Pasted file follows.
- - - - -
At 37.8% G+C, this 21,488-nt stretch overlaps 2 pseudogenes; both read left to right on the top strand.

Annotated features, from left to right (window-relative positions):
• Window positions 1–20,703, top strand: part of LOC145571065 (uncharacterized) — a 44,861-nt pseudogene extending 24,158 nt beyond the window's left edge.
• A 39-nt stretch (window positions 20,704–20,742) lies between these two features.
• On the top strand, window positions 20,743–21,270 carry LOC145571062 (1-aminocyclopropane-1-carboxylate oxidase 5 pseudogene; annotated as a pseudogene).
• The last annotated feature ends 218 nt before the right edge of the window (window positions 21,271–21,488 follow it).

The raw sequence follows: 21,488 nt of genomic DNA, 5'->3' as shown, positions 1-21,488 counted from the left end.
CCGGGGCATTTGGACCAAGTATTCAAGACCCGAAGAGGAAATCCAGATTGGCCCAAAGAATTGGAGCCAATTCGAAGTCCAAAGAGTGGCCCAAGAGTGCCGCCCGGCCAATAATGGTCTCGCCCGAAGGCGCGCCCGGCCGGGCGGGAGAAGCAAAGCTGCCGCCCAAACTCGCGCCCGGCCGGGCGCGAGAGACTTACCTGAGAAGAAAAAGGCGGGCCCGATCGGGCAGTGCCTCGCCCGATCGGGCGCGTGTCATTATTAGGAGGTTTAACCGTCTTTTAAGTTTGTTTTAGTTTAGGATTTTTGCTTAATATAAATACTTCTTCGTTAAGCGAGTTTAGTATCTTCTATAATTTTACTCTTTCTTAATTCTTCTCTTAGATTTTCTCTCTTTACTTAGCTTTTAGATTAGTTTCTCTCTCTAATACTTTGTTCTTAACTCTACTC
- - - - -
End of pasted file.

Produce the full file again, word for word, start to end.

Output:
At 37.8% G+C, this 21,488-nt stretch overlaps 2 pseudogenes; both read left to right on the top strand.

Annotated features, from left to right (window-relative positions):
• Window positions 1–20,703, top strand: part of LOC145571065 (uncharacterized) — a 44,861-nt pseudogene extending 24,158 nt beyond the window's left edge.
• A 39-nt stretch (window positions 20,704–20,742) lies between these two features.
• On the top strand, window positions 20,743–21,270 carry LOC145571062 (1-aminocyclopropane-1-carboxylate oxidase 5 pseudogene; annotated as a pseudogene).
• The last annotated feature ends 218 nt before the right edge of the window (window positions 21,271–21,488 follow it).

The raw sequence follows: 21,488 nt of genomic DNA, 5'->3' as shown, positions 1-21,488 counted from the left end.
CCGGGGCATTTGGACCAAGTATTCAAGACCCGAAGAGGAAATCCAGATTGGCCCAAAGAATTGGAGCCAATTCGAAGTCCAAAGAGTGGCCCAAGAGTGCCGCCCGGCCAATAATGGTCTCGCCCGAAGGCGCGCCCGGCCGGGCGGGAGAAGCAAAGCTGCCGCCCAAACTCGCGCCCGGCCGGGCGCGAGAGACTTACCTGAGAAGAAAAAGGCGGGCCCGATCGGGCAGTGCCTCGCCCGATCGGGCGCGTGTCATTATTAGGAGGTTTAACCGTCTTTTAAGTTTGTTTTAGTTTAGGATTTTTGCTTAATATAAATACTTCTTCGTTAAGCGAGTTTAGTATCTTCTATAATTTTACTCTTTCTTAATTCTTCTCTTAGATTTTCTCTCTTTACTTAGCTTTTAGATTAGTTTCTCTCTCTAATACTTTGTTCTTAACTCTACTC